A 15-year-old boy opened fire on students headed to class around 8 a.m., killing two students and injuring another 18 people. Police were on the scene by 8:06 a.m.
Bailey Holt, 15, died at the scene; Preston Ryan Cope, also 15, died at the hospital. Kentucky State Police said Tuesday night 16 were injured by gunfire, the others were injured trying to escape.
Police say they were able to arrest the shooter almost immediately through “nonviolent” means. He’s charged with murder and attempted murder. Authorities declined to identify the suspect or possible motive.
Bailey Holt’s mother, Secret Holt, said she tried to call her daughter after news of the shooting, says USA Today.
In an interview with Lexington’s NBC affiliate, LEX18, Mrs. Holt said the 15-year-old called back, but could not respond.
But she couldn’t say anything, and I kept calling her name over and over and over and she couldn’t respond, and we just thought that that was her way of telling us that she was OK.
The Washington Post reports she told WKRN in Nashville:
Whatever that kid had going through his mind, I don’t know. But if he needed a friend, I know she would have been a friend to him, and talked to him about anything that he needed. That’s just the kind of person she was.
She said she would pray for the suspect’s family because “they’re going through a lot right now too.”
I think everybody has been visibly trying to find something positive; they are reaching for anything good to try and focus on.
ABC News talked with senior Kennadi Spraggs, who thought the first shot was a balloon popping:
I heard five more, and it was, like, unmistakable. You knew it was about to be really bad. Everyone was just screaming and crying and running and saying, ‘Get down.’ No one knew what to do.
I thought that if you get down, there’s a chance that you’ll never get back up. I just took off. I ran as fast as I could.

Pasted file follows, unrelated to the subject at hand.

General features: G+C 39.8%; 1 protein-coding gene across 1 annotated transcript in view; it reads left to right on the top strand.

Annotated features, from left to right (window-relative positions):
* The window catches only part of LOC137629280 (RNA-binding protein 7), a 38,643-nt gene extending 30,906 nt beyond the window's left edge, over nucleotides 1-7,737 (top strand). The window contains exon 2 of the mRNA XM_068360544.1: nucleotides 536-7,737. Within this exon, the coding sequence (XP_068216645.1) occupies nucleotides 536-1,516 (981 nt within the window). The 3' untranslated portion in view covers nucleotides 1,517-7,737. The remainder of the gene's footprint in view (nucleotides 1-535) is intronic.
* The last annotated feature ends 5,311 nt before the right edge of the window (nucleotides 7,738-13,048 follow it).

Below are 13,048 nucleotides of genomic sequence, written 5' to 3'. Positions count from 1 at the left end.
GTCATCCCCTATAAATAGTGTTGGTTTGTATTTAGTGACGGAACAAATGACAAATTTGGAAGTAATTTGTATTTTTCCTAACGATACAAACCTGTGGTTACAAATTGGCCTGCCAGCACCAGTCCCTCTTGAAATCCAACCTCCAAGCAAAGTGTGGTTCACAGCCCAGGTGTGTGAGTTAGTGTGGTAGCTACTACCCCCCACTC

Bryson Conkwright watched in horror as the teenage boy pulled a gun on his classmates at their school in Benton, about 120 miles northwest of Nashville.
Conkwright told Robin Roberts of ABC’s “Good Morning America”:
I was a little to the side. I was basically in the group. I see this kid walk up. I didn’t pay that much attention to (him). I turn back and he draws a gun out from his side and I’m like … I didn’t know what to think at all. And I see this kid draw up his gun and he just points it.
By the time he pulled the trigger, it hit me that this kid … he’s shooting at us, he’s shooting at us and I was just sitting there in shock and watching my friends and people that I’ve known forever … just dropped. It was unbelievable.
The New York Times notes this is the roughly the 50th school shooting of the academic year and the 11th of the calendar year, and it’s still only January. There was a shooting in Italy, Texas, only the day before.
The Chicago Tribune says the suspect may be tried as an adult. After a series of hearings in juvenile court, the case will go to the grand jury. They will meet again on Feb. 13.
Ribbing: Rene Boucher, the man accused of attacking Sen. Rand Paul in November, agreed to plead guilty this week, says CNN. The Hill and Slate say federal prosecutors are recommending a 21-month prison sentence.
On Nov. 3, 2017, Mr. Boucher allegedly charged down the hill of his property, tackling his neighbor, Sen. Paul, as he stepped from his riding lawn mower. Sen. Paul says he was wearing headphones and thus unaware of his neighbor’s approach. The assault gave Paul six broken ribs, resulting in damaged lungs which led to two bouts of pneumonia.
Neither man has been fully forthcoming on the motivation behind the attack, though Mr. Boucher’s attorneys say it was frustration over Mr. Paul’s lawn care practices and nothing to do with his politics, which the court documents support. Mr. Boucher told Kentucky State Police it was “a property dispute that finally boiled over.”
For his part, Sen. Paul says the reason doesn’t so much matter. He told Fox News in late November:
After my ribs were broken, then he said things to me to try to indicate why he was unhappy, but I think the, I guess to me the bottom line is it isn’t so important — if someone mugs you is it really justified for any reason?